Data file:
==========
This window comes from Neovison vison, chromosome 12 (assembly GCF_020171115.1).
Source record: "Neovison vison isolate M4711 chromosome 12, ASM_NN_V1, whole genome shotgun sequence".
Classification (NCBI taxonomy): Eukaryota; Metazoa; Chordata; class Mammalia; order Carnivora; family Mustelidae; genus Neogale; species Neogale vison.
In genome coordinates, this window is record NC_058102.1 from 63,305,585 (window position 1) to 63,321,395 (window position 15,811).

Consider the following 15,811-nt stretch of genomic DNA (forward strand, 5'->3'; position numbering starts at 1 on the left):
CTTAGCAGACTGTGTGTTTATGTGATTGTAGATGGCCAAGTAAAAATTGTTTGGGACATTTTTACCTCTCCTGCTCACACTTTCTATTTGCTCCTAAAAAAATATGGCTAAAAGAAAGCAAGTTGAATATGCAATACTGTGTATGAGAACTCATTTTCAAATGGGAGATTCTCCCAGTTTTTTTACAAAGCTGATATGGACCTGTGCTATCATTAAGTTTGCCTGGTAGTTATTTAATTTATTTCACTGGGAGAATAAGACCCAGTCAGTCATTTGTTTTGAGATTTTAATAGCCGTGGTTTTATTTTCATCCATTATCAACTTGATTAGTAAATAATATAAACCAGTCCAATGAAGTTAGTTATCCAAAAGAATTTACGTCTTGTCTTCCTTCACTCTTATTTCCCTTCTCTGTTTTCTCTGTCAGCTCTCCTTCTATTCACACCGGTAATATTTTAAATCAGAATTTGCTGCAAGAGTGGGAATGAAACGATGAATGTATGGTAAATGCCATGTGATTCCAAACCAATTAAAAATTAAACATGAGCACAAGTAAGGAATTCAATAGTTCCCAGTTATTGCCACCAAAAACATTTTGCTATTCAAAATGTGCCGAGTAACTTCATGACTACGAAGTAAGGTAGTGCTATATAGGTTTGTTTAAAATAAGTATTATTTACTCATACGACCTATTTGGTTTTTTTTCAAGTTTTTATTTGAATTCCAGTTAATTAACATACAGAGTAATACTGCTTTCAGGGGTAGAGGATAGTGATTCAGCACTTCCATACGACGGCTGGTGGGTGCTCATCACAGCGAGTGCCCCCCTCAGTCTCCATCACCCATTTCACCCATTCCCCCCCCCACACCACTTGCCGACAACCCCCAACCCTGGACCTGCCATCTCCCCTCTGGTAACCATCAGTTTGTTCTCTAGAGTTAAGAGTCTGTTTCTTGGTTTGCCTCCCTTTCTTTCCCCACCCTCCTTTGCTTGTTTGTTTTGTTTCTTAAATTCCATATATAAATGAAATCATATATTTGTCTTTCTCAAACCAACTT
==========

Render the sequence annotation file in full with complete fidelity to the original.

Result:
This window comes from Neovison vison, chromosome 12 (assembly GCF_020171115.1).
Source record: "Neovison vison isolate M4711 chromosome 12, ASM_NN_V1, whole genome shotgun sequence".
Classification (NCBI taxonomy): Eukaryota; Metazoa; Chordata; class Mammalia; order Carnivora; family Mustelidae; genus Neogale; species Neogale vison.
In genome coordinates, this window is record NC_058102.1 from 63,305,585 (window position 1) to 63,321,395 (window position 15,811).

Consider the following 15,811-nt stretch of genomic DNA (forward strand, 5'->3'; position numbering starts at 1 on the left):
CTTAGCAGACTGTGTGTTTATGTGATTGTAGATGGCCAAGTAAAAATTGTTTGGGACATTTTTACCTCTCCTGCTCACACTTTCTATTTGCTCCTAAAAAAATATGGCTAAAAGAAAGCAAGTTGAATATGCAATACTGTGTATGAGAACTCATTTTCAAATGGGAGATTCTCCCAGTTTTTTTACAAAGCTGATATGGACCTGTGCTATCATTAAGTTTGCCTGGTAGTTATTTAATTTATTTCACTGGGAGAATAAGACCCAGTCAGTCATTTGTTTTGAGATTTTAATAGCCGTGGTTTTATTTTCATCCATTATCAACTTGATTAGTAAATAATATAAACCAGTCCAATGAAGTTAGTTATCCAAAAGAATTTACGTCTTGTCTTCCTTCACTCTTATTTCCCTTCTCTGTTTTCTCTGTCAGCTCTCCTTCTATTCACACCGGTAATATTTTAAATCAGAATTTGCTGCAAGAGTGGGAATGAAACGATGAATGTATGGTAAATGCCATGTGATTCCAAACCAATTAAAAATTAAACATGAGCACAAGTAAGGAATTCAATAGTTCCCAGTTATTGCCACCAAAAACATTTTGCTATTCAAAATGTGCCGAGTAACTTCATGACTACGAAGTAAGGTAGTGCTATATAGGTTTGTTTAAAATAAGTATTATTTACTCATACGACCTATTTGGTTTTTTTTCAAGTTTTTATTTGAATTCCAGTTAATTAACATACAGAGTAATACTGCTTTCAGGGGTAGAGGATAGTGATTCAGCACTTCCATACGACGGCTGGTGGGTGCTCATCACAGCGAGTGCCCCCCTCAGTCTCCATCACCCATTTCACCCATTCCCCCCCCCACACCACTTGCCGACAACCCCCAACCCTGGACCTGCCATCTCCCCTCTGGTAACCATCAGTTTGTTCTCTAGAGTTAAGAGTCTGTTTCTTGGTTTGCCTCCCTTTCTTTCCCCACCCTCCTTTGCTTGTTTGTTTTGTTTCTTAAATTCCATATATAAATGAAATCATATATTTGTCTTTCTCAAACCAACTT